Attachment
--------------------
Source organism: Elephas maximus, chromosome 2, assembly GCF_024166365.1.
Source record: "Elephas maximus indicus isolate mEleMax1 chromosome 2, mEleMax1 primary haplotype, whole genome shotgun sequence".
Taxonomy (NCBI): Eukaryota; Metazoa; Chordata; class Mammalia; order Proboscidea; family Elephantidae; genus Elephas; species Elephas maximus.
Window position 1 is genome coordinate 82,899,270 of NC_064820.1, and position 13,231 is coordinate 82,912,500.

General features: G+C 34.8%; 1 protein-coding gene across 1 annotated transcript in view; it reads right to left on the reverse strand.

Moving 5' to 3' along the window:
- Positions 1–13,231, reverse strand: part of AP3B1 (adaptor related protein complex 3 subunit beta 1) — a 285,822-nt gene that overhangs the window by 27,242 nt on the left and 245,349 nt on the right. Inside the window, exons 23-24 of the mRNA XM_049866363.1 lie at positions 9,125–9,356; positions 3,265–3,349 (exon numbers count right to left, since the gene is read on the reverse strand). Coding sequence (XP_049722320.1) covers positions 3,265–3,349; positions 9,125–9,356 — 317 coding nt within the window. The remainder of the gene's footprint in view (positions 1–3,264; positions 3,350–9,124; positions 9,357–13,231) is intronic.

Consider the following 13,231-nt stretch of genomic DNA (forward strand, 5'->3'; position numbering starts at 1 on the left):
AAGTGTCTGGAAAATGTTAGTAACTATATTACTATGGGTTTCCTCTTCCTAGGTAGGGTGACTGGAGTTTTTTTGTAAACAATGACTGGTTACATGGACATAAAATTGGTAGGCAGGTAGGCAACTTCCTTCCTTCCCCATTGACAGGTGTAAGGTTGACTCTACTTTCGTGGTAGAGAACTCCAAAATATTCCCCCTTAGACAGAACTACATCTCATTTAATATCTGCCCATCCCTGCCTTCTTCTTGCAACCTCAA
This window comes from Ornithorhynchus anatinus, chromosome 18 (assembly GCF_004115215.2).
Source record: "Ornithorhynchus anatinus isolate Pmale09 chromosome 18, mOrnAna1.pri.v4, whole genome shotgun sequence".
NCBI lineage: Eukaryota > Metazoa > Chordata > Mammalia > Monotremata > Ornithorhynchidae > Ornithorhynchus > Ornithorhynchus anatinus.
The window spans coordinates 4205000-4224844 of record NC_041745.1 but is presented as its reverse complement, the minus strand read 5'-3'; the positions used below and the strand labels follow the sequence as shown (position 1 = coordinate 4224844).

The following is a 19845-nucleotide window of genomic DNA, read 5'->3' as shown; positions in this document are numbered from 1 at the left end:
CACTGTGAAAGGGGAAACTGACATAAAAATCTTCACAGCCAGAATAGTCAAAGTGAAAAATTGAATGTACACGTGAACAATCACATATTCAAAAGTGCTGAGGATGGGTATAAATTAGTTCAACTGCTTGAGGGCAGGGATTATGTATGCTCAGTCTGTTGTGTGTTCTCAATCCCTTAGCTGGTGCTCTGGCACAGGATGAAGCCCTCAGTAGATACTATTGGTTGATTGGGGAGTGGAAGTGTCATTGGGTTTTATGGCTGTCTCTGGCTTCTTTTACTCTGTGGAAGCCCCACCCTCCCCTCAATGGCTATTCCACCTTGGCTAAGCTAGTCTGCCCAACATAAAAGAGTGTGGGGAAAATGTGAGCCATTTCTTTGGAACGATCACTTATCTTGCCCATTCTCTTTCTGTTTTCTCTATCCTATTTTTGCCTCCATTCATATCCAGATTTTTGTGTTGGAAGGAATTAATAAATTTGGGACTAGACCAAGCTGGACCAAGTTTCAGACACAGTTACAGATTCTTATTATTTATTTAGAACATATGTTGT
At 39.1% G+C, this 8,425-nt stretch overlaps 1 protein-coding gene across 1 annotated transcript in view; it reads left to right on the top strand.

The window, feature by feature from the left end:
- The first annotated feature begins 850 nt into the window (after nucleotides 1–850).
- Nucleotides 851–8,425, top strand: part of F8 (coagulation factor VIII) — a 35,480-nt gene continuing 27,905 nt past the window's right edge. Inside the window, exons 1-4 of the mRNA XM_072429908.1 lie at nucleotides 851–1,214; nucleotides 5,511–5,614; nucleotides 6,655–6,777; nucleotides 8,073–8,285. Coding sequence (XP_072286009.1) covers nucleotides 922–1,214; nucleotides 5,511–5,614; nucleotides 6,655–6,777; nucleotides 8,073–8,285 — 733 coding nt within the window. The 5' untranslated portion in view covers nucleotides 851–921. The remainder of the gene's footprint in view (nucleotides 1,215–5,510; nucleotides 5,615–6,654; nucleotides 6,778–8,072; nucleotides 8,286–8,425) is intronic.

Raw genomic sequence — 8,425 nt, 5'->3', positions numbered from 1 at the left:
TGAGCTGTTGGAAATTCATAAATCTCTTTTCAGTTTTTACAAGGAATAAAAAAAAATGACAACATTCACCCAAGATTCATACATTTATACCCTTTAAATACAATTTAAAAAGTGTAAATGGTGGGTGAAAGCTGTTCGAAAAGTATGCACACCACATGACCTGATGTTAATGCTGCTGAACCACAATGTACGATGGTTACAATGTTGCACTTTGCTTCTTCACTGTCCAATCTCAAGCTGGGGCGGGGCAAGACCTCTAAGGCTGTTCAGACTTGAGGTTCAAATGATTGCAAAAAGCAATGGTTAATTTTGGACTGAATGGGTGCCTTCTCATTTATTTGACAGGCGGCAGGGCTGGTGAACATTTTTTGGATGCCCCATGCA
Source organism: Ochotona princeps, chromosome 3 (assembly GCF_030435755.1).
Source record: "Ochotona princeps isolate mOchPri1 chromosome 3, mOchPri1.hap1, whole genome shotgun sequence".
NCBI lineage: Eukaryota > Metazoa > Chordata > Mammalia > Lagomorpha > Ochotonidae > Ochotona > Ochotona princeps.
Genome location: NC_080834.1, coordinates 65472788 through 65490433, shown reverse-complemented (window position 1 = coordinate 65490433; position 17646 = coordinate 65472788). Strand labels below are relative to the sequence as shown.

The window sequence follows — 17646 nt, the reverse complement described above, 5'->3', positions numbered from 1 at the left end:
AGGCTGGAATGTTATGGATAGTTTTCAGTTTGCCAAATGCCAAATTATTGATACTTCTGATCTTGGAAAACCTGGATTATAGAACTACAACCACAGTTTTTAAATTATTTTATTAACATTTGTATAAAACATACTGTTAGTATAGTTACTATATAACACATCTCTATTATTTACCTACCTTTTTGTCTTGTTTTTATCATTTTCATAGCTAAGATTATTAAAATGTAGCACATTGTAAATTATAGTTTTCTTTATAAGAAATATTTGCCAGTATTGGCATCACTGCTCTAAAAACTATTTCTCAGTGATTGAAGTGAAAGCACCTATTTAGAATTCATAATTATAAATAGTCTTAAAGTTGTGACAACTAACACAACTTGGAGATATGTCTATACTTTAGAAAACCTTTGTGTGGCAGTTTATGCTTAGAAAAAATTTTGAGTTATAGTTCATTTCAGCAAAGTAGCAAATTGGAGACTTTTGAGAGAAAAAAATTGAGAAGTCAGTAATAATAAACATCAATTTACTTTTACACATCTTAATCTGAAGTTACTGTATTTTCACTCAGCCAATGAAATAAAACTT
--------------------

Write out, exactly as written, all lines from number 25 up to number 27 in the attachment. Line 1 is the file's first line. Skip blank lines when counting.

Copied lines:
Genome location: NC_080834.1, coordinates 65472788 through 65490433, shown reverse-complemented (window position 1 = coordinate 65490433; position 17646 = coordinate 65472788). Strand labels below are relative to the sequence as shown.

The window sequence follows — 17646 nt, the reverse complement described above, 5'->3', positions numbered from 1 at the left end:
AGGCTGGAATGTTATGGATAGTTTTCAGTTTGCCAAATGCCAAATTATTGATACTTCTGATCTTGGAAAACCTGGATTATAGAACTACAACCACAGTTTTTAAATTATTTTATTAACATTTGTATAAAACATACTGTTAGTATAGTTACTATATAACACATCTCTATTATTTACCTACCTTTTTGTCTTGTTTTTATCATTTTCATAGCTAAGATTATTAAAATGTAGCACATTGTAAATTATAGTTTTCTTTATAAGAAATATTTGCCAGTATTGGCATCACTGCTCTAAAAACTATTTCTCAGTGATTGAAGTGAAAGCACCTATTTAGAATTCATAATTATAAATAGTCTTAAAGTTGTGACAACTAACACAACTTGGAGATATGTCTATACTTTAGAAAACCTTTGTGTGGCAGTTTATGCTTAGAAAAAATTTTGAGTTATAGTTCATTTCAGCAAAGTAGCAAATTGGAGACTTTTGAGAGAAAAAAATTGAGAAGTCAGTAATAATAAACATCAATTTACTTTTACACATCTTAATCTGAAGTTACTGTATTTTCACTCAGCCAATGAAATAAAACTT